Most of Monty’s rivals would have been satisfied with a blemish-free four-under-par 68. Not the 55-year-old Scot who has his heart set on being crowned an Open champion at the home of golf.
He was furious with himself for squandering what he considered to be no fewer than ten chances to threaten the course record 61 established by Englishman Ross Fisher at last year’s Dunhill Links Championship.
“There are no positives at all, it’s all negatives in my world. There’s a wee black cloud that follows me around all over the place,” he whinged. “It was terrible, bloody awful.
“I had ten chances; 15 feet was probably the worst, and I missed them all. I’m very disappointed because I have never played better tee to green and I hit the ball exactly where I wanted to at most holes. I just didn’t hole out.
“I had a golden opportunity to put a low score together. I’m talking about low, low 60s, which would have put me right up there. That was a low score that was left out there, and, ach, it’s annoying, because I’ve left myself a lot to do.
“Don’t get me wrong, 68 is good, but it should have been a lot lower. Now I need to do better tomorrow, a lot better. But, hey, never mind there’s two rounds to go and if I can putt well over the weekend I have a chance.”
Compatriot Sandy Lyle, pictured right, had no such complaint as he reflected on his round of 66 to sit alongside Monty on five-under-par after being in danger of missing the cut when he opened with a 73.
The two-time major winner rallied in spectacular style after an 85-minute early morning weather delay caused by a notorious east coast haar that resulted in the final group teeing off at 6pm.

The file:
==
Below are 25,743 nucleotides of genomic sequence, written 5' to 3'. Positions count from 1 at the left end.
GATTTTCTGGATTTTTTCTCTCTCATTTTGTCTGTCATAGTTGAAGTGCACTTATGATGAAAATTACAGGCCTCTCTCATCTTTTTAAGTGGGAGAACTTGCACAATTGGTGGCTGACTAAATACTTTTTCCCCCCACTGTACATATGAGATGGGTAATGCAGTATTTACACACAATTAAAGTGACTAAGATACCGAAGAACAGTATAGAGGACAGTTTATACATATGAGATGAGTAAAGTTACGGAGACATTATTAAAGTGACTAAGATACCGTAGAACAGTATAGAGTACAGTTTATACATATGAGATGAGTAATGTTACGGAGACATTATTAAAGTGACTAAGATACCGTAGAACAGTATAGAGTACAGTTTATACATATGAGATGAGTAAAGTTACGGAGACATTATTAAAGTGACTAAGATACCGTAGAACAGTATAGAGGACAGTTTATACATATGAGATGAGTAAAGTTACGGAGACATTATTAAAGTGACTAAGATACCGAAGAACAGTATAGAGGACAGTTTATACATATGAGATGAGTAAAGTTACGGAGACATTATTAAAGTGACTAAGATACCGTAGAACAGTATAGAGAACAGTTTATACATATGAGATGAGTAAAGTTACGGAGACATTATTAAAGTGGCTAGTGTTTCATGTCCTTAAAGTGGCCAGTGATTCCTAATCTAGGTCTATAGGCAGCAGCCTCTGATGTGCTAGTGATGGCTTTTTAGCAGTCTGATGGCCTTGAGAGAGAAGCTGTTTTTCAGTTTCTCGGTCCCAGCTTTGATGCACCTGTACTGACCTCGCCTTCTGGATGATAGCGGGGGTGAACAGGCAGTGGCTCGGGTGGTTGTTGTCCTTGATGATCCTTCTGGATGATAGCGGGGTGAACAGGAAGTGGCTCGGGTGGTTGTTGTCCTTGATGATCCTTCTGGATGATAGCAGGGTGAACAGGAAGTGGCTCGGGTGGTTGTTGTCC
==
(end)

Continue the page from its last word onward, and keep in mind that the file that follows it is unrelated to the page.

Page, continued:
Lyle’s best-ever score at St Andrews included four birdies in the first five holes followed by another at the 11th and an eagle three at the 14th. His only blemish was a dropped shot at 16.
Having previously broken 70 in the event only four times in nine attempts to win a second Claret Jug following his Open triumph at Sandwich in 1985, Lyle was understandably delighted.
Lyle must win this weekend to gain automatic entry into next year’s Open at Royal Portrush after losing his exempt status on reaching 60 and he is allowing himself to dream, albeit he confessed: “I think it might hit me if I’m leading with two or three holes to go.
“But it will be lovely all the same if it happens, not that we can afford to get too far ahead of ourselves. Right now, I’m just happy to be in the thick of the battle.
“I knew I needed to shoot under par today to have a chance of making the cut so that’s a good score momentum-wise.
“Since I’ve started trying to draw the ball a little bit more, especially with the irons, I’ve been hitting better distances and keeping it down in winds, which is good.
“That’s pretty much my most satisfying round here. To get it on the top shelf on 17, not far from the hole, after making an eagle on 14, was a real bonus.”
Miguel Angel Jimenez produced a grandstand finish to grab a one-shot lead over the trio of Americans Kirk Triplett and Jeff Sluman and defending champion Bernhard Langer.
The Spaniard followed an eagle 3 at the 14th with back-to-back birdies for a 67 and a nine-under-par total.
He was joined on nine under by Canadian Stephen Ames, who birdied three successive holes from the 14th before play was suspended due to darkness when he had one hole left to play
Triplett had cursed a bogey at the last that cost him the lead as the shadows were lengthening.
His 71 meant he briefly shared the lead as several big names threatened to bear down on them in the gloaming and others resigned themselves to returning to the Old Course at 7am to complete their second rounds.